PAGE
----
If you’ve been looking at media reports of the life of an adjunct college instructor, you’ve no doubt been made privy to all the, well, controversy. And a lot of people will say that being an adjunct—let alone an online adjunct—just isn’t worth it. But you ought to know up front: there’s a difference with the online adjunct.
There are definite differences between a part-time adjunct instructor, including those that teach exclusively online, and a full-time, tenured faculty member. Much of the discussion of those differences has been given over to specific points like salary and health benefits. Whether you decide to pursue a career in adjunct teaching depends largely on what you want. There are differences, too, between an “on-ground” adjunct and an online adjunct.
There are benefits to being an online adjunct instructor. The time you commit to the job, particularly if you want control over your time, is one. The freedom from faculty responsibilities is another. Flexibility, which can range far beyond your career, is yet another.
Each of these reasons deserves some consideration. To enter the world of online adjunct teaching is a choice, and it is one that deserves your full consideration. If you’re truly considering teaching part-time as an online instructor, then let’s look at each benefit in turn.
The Benefits of Teaching Online Courses are Many
The Massachusetts General Hospital Institute of Health Professions (n.d.) posted five benefits to teaching online, based on what online instructors have to say about it.
- It’s convenient and flexible: Teachers can teach during non-traditional class times and from anywhere they have Internet access.
- More opportunity to get to know your students: The online course invites those who may be more comfortable in the distanced environment, increasing the number of perspectives that contribute to discussions.
- Opportunities for engagement and reflection: In an online course, students have more time to reflect and respond to discussion threads, and the instructor—you—get to see those well-thought-out responses. Because participation and discussion is a required part of distance education, no one can really hide in the back of the room. The online classroom thus engages everyone.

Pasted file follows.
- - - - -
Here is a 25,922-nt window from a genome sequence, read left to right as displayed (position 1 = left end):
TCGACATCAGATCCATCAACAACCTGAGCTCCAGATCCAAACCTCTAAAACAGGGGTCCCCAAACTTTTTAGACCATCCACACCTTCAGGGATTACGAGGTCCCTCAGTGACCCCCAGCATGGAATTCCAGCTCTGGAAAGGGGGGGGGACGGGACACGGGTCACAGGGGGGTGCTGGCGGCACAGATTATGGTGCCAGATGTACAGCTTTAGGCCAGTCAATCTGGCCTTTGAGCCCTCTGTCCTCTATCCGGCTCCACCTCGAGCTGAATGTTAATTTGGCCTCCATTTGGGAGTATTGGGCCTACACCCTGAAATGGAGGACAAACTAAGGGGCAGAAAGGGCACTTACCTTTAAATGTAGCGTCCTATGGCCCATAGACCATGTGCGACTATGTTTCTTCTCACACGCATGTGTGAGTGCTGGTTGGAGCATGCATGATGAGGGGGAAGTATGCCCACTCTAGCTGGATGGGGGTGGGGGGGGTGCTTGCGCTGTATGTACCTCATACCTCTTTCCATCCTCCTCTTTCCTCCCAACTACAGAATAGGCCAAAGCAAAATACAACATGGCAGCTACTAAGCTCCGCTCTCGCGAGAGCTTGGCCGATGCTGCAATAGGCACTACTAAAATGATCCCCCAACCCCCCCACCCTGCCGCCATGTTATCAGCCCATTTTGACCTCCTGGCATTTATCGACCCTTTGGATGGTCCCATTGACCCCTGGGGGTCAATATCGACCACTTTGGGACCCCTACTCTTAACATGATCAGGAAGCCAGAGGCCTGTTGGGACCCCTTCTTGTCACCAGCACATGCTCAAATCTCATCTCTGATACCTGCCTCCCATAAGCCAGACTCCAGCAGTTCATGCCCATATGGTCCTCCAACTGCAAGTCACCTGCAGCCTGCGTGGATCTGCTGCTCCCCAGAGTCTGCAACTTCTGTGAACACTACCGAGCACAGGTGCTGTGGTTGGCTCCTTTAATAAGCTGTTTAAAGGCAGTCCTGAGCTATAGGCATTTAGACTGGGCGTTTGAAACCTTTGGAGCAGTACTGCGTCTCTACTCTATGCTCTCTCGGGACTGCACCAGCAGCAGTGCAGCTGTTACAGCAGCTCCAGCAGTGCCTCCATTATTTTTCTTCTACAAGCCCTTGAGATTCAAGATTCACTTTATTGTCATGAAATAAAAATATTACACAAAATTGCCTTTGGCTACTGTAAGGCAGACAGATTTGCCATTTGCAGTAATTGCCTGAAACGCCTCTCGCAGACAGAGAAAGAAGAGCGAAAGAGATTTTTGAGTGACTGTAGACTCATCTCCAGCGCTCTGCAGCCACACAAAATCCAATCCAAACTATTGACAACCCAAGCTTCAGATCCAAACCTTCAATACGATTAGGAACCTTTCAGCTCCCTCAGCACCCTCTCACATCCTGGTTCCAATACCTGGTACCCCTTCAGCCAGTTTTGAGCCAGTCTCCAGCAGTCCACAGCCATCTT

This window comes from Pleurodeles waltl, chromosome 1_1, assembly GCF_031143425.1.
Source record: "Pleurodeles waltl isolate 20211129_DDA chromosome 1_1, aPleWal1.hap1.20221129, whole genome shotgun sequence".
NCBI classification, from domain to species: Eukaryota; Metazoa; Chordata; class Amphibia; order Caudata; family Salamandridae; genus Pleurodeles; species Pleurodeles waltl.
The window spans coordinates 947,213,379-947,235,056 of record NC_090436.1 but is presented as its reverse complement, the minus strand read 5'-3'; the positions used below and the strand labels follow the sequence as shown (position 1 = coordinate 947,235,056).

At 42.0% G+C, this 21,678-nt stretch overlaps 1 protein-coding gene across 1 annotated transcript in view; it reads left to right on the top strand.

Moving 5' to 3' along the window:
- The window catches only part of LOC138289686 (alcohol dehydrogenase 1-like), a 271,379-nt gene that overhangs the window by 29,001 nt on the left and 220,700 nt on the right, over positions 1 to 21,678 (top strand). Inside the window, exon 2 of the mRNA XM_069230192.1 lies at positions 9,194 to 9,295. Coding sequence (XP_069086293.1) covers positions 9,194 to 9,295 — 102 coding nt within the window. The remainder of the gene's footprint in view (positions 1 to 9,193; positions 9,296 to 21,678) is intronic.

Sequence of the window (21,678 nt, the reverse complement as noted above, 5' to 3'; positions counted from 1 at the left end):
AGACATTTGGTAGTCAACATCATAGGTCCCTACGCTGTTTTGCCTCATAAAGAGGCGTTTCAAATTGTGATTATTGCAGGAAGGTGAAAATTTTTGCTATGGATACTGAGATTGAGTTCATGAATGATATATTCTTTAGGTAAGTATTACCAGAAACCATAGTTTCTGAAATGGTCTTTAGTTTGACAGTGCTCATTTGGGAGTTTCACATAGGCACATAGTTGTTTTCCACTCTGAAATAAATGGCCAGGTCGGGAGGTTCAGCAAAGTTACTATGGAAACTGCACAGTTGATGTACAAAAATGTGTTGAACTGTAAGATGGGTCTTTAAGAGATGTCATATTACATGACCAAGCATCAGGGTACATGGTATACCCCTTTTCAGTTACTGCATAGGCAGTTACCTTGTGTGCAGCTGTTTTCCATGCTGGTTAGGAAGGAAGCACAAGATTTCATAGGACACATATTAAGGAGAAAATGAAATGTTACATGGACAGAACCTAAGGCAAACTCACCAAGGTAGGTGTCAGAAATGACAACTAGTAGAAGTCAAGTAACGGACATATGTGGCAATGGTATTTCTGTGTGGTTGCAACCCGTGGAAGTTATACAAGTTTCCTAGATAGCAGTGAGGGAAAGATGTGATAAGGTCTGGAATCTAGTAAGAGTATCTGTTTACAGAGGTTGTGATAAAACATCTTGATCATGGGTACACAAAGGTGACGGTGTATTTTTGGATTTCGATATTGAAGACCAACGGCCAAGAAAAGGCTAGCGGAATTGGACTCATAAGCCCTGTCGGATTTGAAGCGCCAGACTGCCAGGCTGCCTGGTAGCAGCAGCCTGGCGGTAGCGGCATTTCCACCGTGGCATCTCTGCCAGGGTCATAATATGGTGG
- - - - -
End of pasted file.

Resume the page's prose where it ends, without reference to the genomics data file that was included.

- Efficiency: Some systems use automated processes that will save time; for example, the D2L Quiz tool an instructor might use to reduce grading time.
- Instructors find the diversity enriching: The instructor’s experience, not to mention that of the students, is broadened when interacting with students from across the country, even from around the world.
Let’s look in detail at some of these benefits.
Teaching Part-Time, Not All the Time
The responsibilities of a tenure-track professor are weighty. For many, the path to tenure requires work that exceeds that of actual teaching. Publishing, for example, requires a great deal of effort that is not required of part-time faculty, and as such, they are spared the research that goes with tenure territory. That research, as well as the pursuit of publications, are generally assembled into a portfolio that requires peer review. There is no such requirement for the online adjunct instructor—save a general teaching portfolio that they can assemble themselves.
The full-time faculty member is also subject to administrative duties that fall outside their teaching. The part-time instructor is spared these duties, as well, and so the majority of their attention is placed entirely on the course they are teaching. Aside from office hours, classroom meetings, and required institutional trainings the adjunct teacher need not commit to panels, boards, or committees.
There is no doubt that teaching an online class is itself a weighty responsibility, but so long as one gives all their attention to the class—in a fashion that best maximizes and economizes their time and effort—they won’t be distracted by outside pressures.
The Flexibility of Teaching as an Online Adjunct Instructor
Being a part-time adjunct instructor entails, to at least a certain degree, a great deal of flexibility. If one teaches a class with a regular meeting time—a synchronous course, where a class may last perhaps an hour or two, sometimes more—then one must shape their schedules to that meeting time; full-time lecturing faculty will certainly need to do that, as well.